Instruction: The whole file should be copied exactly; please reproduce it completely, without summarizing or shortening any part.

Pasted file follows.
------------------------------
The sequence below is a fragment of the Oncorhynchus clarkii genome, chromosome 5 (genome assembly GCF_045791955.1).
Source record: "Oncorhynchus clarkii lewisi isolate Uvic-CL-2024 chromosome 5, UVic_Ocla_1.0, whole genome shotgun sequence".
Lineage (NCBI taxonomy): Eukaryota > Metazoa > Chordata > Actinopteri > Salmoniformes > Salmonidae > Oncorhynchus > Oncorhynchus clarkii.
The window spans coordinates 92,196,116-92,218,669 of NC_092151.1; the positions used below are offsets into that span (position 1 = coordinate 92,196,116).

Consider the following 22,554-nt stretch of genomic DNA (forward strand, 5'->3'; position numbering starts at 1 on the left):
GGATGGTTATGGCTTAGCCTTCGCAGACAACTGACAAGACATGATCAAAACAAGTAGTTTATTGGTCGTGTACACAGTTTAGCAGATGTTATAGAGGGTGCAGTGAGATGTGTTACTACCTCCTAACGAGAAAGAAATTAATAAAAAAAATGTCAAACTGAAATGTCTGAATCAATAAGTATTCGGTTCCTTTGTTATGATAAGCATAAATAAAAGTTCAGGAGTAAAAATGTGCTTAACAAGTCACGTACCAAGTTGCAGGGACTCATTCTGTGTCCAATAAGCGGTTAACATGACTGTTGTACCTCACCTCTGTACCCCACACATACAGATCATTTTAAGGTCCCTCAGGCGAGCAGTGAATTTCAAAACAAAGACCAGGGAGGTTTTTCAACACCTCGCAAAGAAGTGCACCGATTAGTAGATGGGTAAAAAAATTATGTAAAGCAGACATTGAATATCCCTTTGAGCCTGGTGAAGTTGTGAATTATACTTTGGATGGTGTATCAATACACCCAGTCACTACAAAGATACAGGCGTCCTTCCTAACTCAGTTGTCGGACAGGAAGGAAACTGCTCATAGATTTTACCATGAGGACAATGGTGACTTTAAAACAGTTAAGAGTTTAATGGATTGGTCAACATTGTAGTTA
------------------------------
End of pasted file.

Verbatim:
The sequence below is a fragment of the Oncorhynchus clarkii genome, chromosome 5 (genome assembly GCF_045791955.1).
Source record: "Oncorhynchus clarkii lewisi isolate Uvic-CL-2024 chromosome 5, UVic_Ocla_1.0, whole genome shotgun sequence".
Lineage (NCBI taxonomy): Eukaryota > Metazoa > Chordata > Actinopteri > Salmoniformes > Salmonidae > Oncorhynchus > Oncorhynchus clarkii.
The window spans coordinates 92,196,116-92,218,669 of NC_092151.1; the positions used below are offsets into that span (position 1 = coordinate 92,196,116).

Consider the following 22,554-nt stretch of genomic DNA (forward strand, 5'->3'; position numbering starts at 1 on the left):
GGATGGTTATGGCTTAGCCTTCGCAGACAACTGACAAGACATGATCAAAACAAGTAGTTTATTGGTCGTGTACACAGTTTAGCAGATGTTATAGAGGGTGCAGTGAGATGTGTTACTACCTCCTAACGAGAAAGAAATTAATAAAAAAAATGTCAAACTGAAATGTCTGAATCAATAAGTATTCGGTTCCTTTGTTATGATAAGCATAAATAAAAGTTCAGGAGTAAAAATGTGCTTAACAAGTCACGTACCAAGTTGCAGGGACTCATTCTGTGTCCAATAAGCGGTTAACATGACTGTTGTACCTCACCTCTGTACCCCACACATACAGATCATTTTAAGGTCCCTCAGGCGAGCAGTGAATTTCAAAACAAAGACCAGGGAGGTTTTTCAACACCTCGCAAAGAAGTGCACCGATTAGTAGATGGGTAAAAAAATTATGTAAAGCAGACATTGAATATCCCTTTGAGCCTGGTGAAGTTGTGAATTATACTTTGGATGGTGTATCAATACACCCAGTCACTACAAAGATACAGGCGTCCTTCCTAACTCAGTTGTCGGACAGGAAGGAAACTGCTCATAGATTTTACCATGAGGACAATGGTGACTTTAAAACAGTTAAGAGTTTAATGGATTGGTCAACATTGTAGTTA